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At the Feet of The Mother

Study and Sadhana


A question often stirs in my mind: Why is the Ashram atmosphere so full of mental activities? If people remain engrossed in them where will he the chance for sadhana?

There is no obligation on anyone to be engrossed in mental pursuits; sadhana must be done by one’s own choice, not by rule or compulsion.

Do you suggest that people here should have some mental development if possible? Would it really help the sadhana?

I don’t know if it helps the sadhana and I don’t quite understand what is meant by the phrase. What is a fact is that mental like physical work can be made a part of the sadhana, — not as a rival to the sadhana or as another activity with equal rights and less selfish and egoistic than seeking the Divine.

One has to do some physical work as part of the Karma Yoga, also some personal work. Where is the time then to read for one’s mental development except at the cost of the time spent in meditation?

If the power to meditate long is there, a sadhak will naturally do it and care little for reading, — unless he has reached the stage when everything is part of the Yogic consciousness because that is permanent. Sadhana is the aim of a sadhak, not mental development. But if he has spare time, those who have the mental turn will naturally spend it in reading or study of some kind.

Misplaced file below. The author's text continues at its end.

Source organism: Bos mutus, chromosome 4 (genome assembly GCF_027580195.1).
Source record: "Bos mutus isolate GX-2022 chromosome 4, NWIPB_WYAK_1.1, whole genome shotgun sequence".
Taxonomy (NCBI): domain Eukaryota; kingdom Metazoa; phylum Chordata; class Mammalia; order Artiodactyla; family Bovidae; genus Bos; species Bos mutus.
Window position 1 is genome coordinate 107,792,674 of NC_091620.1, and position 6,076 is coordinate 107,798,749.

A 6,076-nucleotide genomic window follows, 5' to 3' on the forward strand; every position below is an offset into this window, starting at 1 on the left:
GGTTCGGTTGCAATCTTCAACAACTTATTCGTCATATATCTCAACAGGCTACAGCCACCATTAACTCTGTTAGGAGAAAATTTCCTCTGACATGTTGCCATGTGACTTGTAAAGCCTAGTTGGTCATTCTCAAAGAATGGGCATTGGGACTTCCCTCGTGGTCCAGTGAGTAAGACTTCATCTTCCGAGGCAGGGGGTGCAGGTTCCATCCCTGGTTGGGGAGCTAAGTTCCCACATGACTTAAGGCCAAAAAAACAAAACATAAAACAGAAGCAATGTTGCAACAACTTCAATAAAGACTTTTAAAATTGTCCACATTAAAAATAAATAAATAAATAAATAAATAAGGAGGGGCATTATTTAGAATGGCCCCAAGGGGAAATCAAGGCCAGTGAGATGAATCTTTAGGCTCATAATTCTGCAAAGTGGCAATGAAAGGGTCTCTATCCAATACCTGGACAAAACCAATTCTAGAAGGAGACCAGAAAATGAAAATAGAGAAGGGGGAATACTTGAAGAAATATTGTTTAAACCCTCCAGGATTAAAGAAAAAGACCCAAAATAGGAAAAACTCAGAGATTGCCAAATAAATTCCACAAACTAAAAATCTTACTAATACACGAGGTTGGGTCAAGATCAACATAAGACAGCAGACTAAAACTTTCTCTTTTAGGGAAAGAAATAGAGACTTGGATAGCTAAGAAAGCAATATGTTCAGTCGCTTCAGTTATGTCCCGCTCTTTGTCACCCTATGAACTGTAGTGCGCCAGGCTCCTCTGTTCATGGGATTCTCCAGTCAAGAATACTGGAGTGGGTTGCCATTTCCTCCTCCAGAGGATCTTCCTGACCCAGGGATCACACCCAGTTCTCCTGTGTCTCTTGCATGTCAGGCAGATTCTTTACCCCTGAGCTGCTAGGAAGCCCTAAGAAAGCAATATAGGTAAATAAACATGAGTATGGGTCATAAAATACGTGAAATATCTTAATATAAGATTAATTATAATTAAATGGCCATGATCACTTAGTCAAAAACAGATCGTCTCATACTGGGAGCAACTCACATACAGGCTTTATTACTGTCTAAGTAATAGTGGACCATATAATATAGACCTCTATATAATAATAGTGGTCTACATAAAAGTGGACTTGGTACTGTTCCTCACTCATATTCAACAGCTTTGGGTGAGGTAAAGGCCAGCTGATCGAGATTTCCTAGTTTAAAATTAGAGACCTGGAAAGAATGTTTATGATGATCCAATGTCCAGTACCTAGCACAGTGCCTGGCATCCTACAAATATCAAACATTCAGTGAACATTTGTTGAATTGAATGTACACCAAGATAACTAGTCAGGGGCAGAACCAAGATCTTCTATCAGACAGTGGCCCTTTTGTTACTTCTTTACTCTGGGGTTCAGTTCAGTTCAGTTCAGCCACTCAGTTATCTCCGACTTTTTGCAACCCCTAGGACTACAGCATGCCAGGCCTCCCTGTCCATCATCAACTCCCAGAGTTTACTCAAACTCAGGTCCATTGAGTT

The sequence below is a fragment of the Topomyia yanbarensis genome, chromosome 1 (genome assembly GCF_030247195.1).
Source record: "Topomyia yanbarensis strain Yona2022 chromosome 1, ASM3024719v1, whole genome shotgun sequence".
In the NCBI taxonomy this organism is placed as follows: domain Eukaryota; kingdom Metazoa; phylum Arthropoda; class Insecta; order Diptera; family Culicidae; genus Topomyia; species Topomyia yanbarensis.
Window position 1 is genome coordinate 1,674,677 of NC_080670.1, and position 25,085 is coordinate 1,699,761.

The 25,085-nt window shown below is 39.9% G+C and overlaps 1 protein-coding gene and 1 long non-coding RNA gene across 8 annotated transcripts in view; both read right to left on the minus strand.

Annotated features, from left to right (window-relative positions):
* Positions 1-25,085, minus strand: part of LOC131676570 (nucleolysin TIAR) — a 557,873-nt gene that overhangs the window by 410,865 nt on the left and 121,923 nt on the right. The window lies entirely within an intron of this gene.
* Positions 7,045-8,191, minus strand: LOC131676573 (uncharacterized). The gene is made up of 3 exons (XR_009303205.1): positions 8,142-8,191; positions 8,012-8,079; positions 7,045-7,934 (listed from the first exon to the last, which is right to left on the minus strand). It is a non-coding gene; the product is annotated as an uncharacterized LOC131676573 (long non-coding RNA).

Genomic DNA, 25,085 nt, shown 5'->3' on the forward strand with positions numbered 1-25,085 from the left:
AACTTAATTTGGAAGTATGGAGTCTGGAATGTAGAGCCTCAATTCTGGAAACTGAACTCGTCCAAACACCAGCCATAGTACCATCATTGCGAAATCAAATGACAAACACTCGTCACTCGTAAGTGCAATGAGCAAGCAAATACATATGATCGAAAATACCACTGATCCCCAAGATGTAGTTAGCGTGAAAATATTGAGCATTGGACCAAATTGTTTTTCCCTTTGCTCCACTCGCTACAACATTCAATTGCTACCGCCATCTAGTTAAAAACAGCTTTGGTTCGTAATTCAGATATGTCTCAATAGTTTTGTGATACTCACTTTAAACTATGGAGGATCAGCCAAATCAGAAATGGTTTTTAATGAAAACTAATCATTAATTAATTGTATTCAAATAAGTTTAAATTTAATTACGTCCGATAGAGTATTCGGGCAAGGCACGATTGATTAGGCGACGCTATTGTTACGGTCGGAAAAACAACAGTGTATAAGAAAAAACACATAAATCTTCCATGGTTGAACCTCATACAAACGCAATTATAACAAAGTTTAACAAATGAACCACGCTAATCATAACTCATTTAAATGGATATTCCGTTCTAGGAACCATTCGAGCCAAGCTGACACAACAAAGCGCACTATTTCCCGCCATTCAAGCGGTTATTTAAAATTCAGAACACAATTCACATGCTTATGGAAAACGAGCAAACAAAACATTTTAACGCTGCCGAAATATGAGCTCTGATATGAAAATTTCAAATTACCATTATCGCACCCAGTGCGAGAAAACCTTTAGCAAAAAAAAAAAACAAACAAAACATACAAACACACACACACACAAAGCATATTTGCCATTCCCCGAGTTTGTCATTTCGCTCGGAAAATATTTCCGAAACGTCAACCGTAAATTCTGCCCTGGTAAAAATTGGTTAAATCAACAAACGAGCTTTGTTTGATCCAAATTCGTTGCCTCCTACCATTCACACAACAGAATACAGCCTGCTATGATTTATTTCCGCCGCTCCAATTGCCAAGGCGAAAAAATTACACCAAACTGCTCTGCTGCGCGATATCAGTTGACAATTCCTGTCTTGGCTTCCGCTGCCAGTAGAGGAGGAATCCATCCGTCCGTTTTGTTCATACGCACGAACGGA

For one who wants to practise sadhana, sadhana must come first, — reading and mental development can only be subordinate things.

I want to study as part of my sadhana, as an offering to the Mother, just as I do physical work with her Force supporting and guiding me. But I am sorry to say it is not so as yet.

Probably you are still too much identified with your mind when you study, so that you cannot stand back and watch it working or the Force working through it.

How can one build up a well-developed intellect? By studying and reading?

By training it to see, observe, understand in the right way. Reading and study are only useful to acquire information and widen one’s field of data. But that comes to nothing if one does not know how to discern and discriminate, judge, see what is within and behind things.

Is it true that a person with a well-trained intellect will not have much inertia?

A well-trained intellect and study are two different things — there are plenty of people who have read much but have not a well-trained intellect. Inertia can come to anybody, even to the most educated people.

Are the limitations and defects of my mind likely to go, at least to some extent, through reading and studying?

They may, but they are more likely to go by an increasing capacity coming from above.